Colin Kaepernick, Tom Brady named to Time's list of '100 Most Influential'
The two quarterbacks found themselves on the list for different reasons
There's a fascinating dichotomy between the pair of NFL quarterbacks who found themselves on Time magazine's "100 Most Influential People" list for 2017.
On one hand you have Tom Brady, the greatest quarterback of all time and Super Bowl LI winner, who landed as a "Titan" on the list. Brady received a complimentary essay from Conan O'Brien (sure, why not?) on his inclusion of influence, where O'Brien accurately pointed out that there really isn't a need for anyone to explain why Brady belongs.
Tom Brady all but wrote his own tribute when he won his fifth Super Bowl ring and became the greatest quarterback of all time. Even the most virulent haters have no answer for that stroke-inducing overtime win over Atlanta. The mic was dropped.
O'Brien also pointed out that Brady didn't have to become the G.O.A.T. -- he "willed himself" to be better at football and life than he probably ever should have been. He beat the odds and became the greatest to ever play the position, while simultaneously giving Father Time the stiff arm into his late 30s.
On the other side is Colin Kaepernick, a quarterback who not only is not coming off a Super Bowl, butthat seem to on social media.
Kaepernick, whose decision to kneel during the national anthem landed in the "Icons" section of the Time list (we would have put him in the "Pioneers" portion, but whatever) and had an essay penned by former 49ers coach and current Michigan man Jim Harbaugh.,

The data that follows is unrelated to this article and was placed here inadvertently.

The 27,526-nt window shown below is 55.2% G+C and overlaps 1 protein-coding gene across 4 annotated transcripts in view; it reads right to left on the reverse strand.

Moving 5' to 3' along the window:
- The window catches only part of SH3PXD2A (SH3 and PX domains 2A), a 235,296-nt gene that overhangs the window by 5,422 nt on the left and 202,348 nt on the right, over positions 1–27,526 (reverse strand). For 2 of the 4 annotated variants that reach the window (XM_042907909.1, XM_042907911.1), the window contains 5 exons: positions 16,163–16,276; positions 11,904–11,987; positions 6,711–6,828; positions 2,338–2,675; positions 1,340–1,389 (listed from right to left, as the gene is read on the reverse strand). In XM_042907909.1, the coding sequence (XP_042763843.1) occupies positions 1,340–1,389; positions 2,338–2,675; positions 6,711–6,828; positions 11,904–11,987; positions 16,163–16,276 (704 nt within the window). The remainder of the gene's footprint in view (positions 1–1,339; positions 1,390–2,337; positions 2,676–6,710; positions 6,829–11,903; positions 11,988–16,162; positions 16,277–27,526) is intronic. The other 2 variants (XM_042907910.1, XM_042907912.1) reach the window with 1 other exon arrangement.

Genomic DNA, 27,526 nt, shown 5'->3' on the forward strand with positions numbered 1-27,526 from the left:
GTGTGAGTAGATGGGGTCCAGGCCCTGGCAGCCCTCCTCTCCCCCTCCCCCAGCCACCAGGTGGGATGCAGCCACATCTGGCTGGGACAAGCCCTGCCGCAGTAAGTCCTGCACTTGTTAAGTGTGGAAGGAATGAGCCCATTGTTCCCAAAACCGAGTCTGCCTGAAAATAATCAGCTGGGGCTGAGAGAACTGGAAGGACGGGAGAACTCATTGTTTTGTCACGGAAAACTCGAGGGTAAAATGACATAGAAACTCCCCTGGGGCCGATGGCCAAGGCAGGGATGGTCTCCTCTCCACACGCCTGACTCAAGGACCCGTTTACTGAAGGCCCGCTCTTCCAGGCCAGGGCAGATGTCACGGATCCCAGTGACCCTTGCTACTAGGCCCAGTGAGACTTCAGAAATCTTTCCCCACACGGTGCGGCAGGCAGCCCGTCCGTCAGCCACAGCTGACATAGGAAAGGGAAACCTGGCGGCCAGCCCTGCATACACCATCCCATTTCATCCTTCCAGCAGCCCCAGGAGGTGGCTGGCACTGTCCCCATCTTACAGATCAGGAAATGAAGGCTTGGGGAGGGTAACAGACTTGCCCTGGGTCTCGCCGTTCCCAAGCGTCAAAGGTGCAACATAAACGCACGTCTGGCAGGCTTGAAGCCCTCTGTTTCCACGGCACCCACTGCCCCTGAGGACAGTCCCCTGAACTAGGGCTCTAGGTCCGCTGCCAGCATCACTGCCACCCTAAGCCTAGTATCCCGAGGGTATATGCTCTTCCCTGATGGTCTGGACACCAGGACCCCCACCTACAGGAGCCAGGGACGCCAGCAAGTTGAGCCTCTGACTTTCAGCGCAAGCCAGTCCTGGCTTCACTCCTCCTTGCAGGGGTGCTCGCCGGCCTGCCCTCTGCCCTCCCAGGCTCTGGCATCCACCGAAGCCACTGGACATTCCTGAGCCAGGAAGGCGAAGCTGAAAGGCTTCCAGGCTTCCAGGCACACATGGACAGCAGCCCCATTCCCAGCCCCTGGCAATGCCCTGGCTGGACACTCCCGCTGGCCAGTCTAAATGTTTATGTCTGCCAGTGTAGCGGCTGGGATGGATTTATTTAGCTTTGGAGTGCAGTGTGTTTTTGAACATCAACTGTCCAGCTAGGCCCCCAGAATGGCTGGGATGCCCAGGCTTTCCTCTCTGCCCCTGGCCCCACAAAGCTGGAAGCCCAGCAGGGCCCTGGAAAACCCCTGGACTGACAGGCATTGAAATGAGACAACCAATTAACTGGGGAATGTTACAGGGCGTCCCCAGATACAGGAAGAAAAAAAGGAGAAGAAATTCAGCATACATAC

Harbaugh, apparently, agrees with our assessment, even using "pioneer" in his write up for Kaepernick's inclusion.
Colin Kaepernick was alone in his early protests last year when he boldly and courageously confronted perceived inequalities in our social-justice system by refusing to stand for the national anthem. At times in our nation's history, we have been all too quick to judge and oppose our fellow Americans for exercising their First Amendment right to address things they believe unjust.
Rather than besmirch their character, we must celebrate their act. For we cannot pioneer and invent if we are fearful of deviating from the norm, damaging our public perception or—most important—harming our own personal interests.
Whatever you feel about Kaepernick's acts, it is 100 percent true that he went against the grain in an environment -- professional football -- that does not often encourage acts that fall outside of the norm. He exercised his beliefs and he stood (well, sat) for something.
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